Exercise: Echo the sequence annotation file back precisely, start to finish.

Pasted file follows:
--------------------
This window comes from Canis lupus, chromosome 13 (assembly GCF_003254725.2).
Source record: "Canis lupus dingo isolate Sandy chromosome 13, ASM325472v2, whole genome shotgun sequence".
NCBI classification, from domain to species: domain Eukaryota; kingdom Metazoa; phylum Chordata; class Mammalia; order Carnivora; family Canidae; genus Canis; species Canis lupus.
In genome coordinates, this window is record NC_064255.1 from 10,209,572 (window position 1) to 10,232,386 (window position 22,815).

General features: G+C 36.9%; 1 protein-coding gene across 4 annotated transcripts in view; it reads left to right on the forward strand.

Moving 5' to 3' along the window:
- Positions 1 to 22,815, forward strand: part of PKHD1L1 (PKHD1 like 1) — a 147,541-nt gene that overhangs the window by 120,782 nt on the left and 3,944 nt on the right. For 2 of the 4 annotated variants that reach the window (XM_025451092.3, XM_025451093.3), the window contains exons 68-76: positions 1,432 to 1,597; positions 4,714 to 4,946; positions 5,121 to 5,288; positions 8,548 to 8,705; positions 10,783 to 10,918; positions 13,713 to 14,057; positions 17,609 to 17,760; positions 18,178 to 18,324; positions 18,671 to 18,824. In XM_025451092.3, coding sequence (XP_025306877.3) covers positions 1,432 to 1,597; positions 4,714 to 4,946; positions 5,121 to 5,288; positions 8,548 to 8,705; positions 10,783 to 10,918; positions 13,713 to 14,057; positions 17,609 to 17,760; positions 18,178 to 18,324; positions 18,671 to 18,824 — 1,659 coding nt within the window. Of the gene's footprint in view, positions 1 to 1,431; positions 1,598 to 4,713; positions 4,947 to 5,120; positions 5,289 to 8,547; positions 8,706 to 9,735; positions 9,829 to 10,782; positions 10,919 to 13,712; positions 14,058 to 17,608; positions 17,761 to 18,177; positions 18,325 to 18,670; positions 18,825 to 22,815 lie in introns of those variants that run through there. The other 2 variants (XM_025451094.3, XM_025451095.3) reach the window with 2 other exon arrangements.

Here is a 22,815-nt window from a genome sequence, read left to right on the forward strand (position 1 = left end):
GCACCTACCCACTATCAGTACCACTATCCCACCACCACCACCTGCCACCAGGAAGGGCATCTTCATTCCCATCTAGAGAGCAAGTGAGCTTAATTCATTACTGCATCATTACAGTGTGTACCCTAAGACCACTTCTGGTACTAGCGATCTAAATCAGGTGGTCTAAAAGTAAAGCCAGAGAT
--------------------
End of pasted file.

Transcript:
This window comes from Canis lupus, chromosome 13 (assembly GCF_003254725.2).
Source record: "Canis lupus dingo isolate Sandy chromosome 13, ASM325472v2, whole genome shotgun sequence".
NCBI classification, from domain to species: domain Eukaryota; kingdom Metazoa; phylum Chordata; class Mammalia; order Carnivora; family Canidae; genus Canis; species Canis lupus.
In genome coordinates, this window is record NC_064255.1 from 10,209,572 (window position 1) to 10,232,386 (window position 22,815).

General features: G+C 36.9%; 1 protein-coding gene across 4 annotated transcripts in view; it reads left to right on the forward strand.

Moving 5' to 3' along the window:
- Positions 1 to 22,815, forward strand: part of PKHD1L1 (PKHD1 like 1) — a 147,541-nt gene that overhangs the window by 120,782 nt on the left and 3,944 nt on the right. For 2 of the 4 annotated variants that reach the window (XM_025451092.3, XM_025451093.3), the window contains exons 68-76: positions 1,432 to 1,597; positions 4,714 to 4,946; positions 5,121 to 5,288; positions 8,548 to 8,705; positions 10,783 to 10,918; positions 13,713 to 14,057; positions 17,609 to 17,760; positions 18,178 to 18,324; positions 18,671 to 18,824. In XM_025451092.3, coding sequence (XP_025306877.3) covers positions 1,432 to 1,597; positions 4,714 to 4,946; positions 5,121 to 5,288; positions 8,548 to 8,705; positions 10,783 to 10,918; positions 13,713 to 14,057; positions 17,609 to 17,760; positions 18,178 to 18,324; positions 18,671 to 18,824 — 1,659 coding nt within the window. Of the gene's footprint in view, positions 1 to 1,431; positions 1,598 to 4,713; positions 4,947 to 5,120; positions 5,289 to 8,547; positions 8,706 to 9,735; positions 9,829 to 10,782; positions 10,919 to 13,712; positions 14,058 to 17,608; positions 17,761 to 18,177; positions 18,325 to 18,670; positions 18,825 to 22,815 lie in introns of those variants that run through there. The other 2 variants (XM_025451094.3, XM_025451095.3) reach the window with 2 other exon arrangements.

Here is a 22,815-nt window from a genome sequence, read left to right on the forward strand (position 1 = left end):
GCACCTACCCACTATCAGTACCACTATCCCACCACCACCACCTGCCACCAGGAAGGGCATCTTCATTCCCATCTAGAGAGCAAGTGAGCTTAATTCATTACTGCATCATTACAGTGTGTACCCTAAGACCACTTCTGGTACTAGCGATCTAAATCAGGTGGTCTAAAAGTAAAGCCAGAGAT